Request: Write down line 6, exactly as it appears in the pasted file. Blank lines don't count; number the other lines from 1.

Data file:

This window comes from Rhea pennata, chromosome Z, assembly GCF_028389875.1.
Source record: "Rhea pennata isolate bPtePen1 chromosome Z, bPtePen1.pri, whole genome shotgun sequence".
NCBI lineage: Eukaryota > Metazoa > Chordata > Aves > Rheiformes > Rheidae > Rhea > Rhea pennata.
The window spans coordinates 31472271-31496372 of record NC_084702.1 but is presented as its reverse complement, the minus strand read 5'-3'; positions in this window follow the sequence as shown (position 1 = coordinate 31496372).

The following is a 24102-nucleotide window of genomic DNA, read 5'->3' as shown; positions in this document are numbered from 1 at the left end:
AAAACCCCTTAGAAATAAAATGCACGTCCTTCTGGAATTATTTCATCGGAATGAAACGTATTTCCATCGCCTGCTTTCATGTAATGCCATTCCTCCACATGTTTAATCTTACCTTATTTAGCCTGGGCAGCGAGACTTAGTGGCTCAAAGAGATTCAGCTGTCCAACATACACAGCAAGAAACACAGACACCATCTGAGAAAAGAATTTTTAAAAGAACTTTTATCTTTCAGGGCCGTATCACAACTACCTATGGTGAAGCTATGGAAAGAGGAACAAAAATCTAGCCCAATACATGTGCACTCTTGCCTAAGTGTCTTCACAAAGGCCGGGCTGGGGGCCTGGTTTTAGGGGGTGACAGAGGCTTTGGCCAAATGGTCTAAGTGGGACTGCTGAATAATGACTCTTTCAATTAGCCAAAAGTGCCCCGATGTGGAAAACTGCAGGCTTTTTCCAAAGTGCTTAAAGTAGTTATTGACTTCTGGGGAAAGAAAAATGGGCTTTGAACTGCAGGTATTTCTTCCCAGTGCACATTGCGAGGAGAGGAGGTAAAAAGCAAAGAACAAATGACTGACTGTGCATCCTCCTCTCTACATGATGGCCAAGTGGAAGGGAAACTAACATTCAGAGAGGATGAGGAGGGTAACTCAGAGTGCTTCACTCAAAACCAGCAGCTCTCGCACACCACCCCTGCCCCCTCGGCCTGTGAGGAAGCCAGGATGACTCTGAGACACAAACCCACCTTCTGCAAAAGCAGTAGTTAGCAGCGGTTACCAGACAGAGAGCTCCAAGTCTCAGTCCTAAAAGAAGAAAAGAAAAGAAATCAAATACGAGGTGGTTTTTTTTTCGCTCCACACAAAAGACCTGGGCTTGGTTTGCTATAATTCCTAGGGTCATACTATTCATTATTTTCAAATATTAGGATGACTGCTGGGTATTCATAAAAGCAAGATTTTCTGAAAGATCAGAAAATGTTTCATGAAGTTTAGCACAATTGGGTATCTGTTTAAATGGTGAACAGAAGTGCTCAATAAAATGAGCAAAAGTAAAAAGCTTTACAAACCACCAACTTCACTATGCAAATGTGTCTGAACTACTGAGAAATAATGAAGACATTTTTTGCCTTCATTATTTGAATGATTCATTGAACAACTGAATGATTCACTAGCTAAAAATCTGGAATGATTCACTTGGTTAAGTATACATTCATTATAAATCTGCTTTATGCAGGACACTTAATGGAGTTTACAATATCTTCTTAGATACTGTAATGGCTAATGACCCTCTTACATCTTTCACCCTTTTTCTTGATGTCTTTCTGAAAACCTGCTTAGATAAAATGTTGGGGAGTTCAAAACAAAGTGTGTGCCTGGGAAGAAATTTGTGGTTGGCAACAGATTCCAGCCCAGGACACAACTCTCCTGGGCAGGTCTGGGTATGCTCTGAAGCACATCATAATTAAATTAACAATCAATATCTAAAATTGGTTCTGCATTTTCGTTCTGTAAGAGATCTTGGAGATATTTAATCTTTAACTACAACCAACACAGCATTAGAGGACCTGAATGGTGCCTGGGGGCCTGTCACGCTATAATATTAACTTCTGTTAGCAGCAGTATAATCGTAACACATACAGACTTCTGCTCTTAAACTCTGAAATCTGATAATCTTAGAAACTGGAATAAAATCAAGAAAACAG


AAAACCCCTTAGAAATAAAATGCACGTCCTTCTGGAATTATTTCATCGGAATGAAACGTATTTCCATCGCCTGCTTTCATGTAATGCCATTCCTCCACATGTTTAATCTTACCTTATTTAGCCTGGGCAGCGAGACTTAGTGGCTCAAAGAGATTCAGCTGTCCAACATACACAGCAAGAAACACAGACACCATCTGAGAAAAGAATTTTTAAAAGAACTTTTATCTTTCAGGGCCGTATCACAACTACCTATGGTGAAGCTATGGAAAGAGGAACAAAAATCTAGCCCAATACATGTGCACTCTTGCCTAAGTGTCTTCACAAAGGCCGGGCTGGGGGCCTGGTTTTAGGGGGTGACAGAGGCTTTGGCCAAATGGTCTAAGTGGGACTGCTGAATAATGACTCTTTCAATTAGCCAAAAGTGCCCCGATGTGGAAAACTGCAGGCTTTTTCCAAAGTGCTTAAAGTAGTTATTGACTTCTGGGGAAAGAAAAATGGGCTTTGAACTGCAGGTATTTCTTCCCAGTGCACATTGCGAGGAGAGGAGGTAAAAAGCAAAGAACAAATGACTGACTGTGCATCCTCCTCTCTACATGATGGCCAAGTGGAAGGGAAACTAACATTCAGAGAGGATGAGGAGGGTAACTCAGAGTGCTTCACTCAAAACCAGCAGCTCTCGCACACCACCCCTGCCCCCTCGGCCTGTGAGGAAGCCAGGATGACTCTGAGACACAAACCCACCTTCTGCAAAAGCAGTAGTTAGCAGCGGTTACCAGACAGAGAGCTCCAAGTCTCAGTCCTAAAAGAAGAAAAGAAAAGAAATCAAATACGAGGTGGTTTTTTTTTCGCTCCACACAAAAGACCTGGGCTTGGTTTGCTATAATTCCTAGGGTCATACTATTCATTATTTTCAAATATTAGGATGACTGCTGGGTATTCATAAAAGCAAGATTTTCTGAAAGATCAGAAAATGTTTCATGAAGTTTAGCACAATTGGGTATCTGTTTAAATGGTGAACAGAAGTGCTCAATAAAATGAGCAAAAGTAAAAAGCTTTACAAACCACCAACTTCACTATGCAAATGTGTCTGAACTACTGAGAAATAATGAAGACATTTTTTGCCTTCATTATTTGAATGATTCATTGAACAACTGAATGATTCACTAGCTAAAAATCTGGAATGATTCACTTGGTTAAGTATACATTCATTATAAATCTGCTTTATGCAGGACACTTAATGGAGTTTACAATATCTTCTTAGATACTGTAATGGCTAATGACCCTCTTACATCTTTCACCCTTTTTCTTGATGTCTTTCTGAAAACCTGCTTAGATAAAATGTTGGGGAGTTCAAAACAAAGTGTGTGCCTGGGAAGAAATTTGTGGTTGGCAACAGATTCCAGCCCAGGACACAACTCTCCTGGGCAGGTCTGGGTATGCTCTGAAGCACATCATAATTAAATTAACAATCAATATCTAAAATTGGTTCTGCATTTTCGTTCTGTAAGAGATCTTGGAGATATTTAATCTTTAACTACAACCAACACAGCATTAGAGGACCTGAATGGTGCCTGGGGGCCTGTCACGCTATAATATTAACTTCTGTTAGCAGCAGTATAATCGTAACACATACAGACTTCTGCTCTTAAACTCTGAAATCTGATAATCTTAGAAACTGGAATAAAATCAAGAAAACAG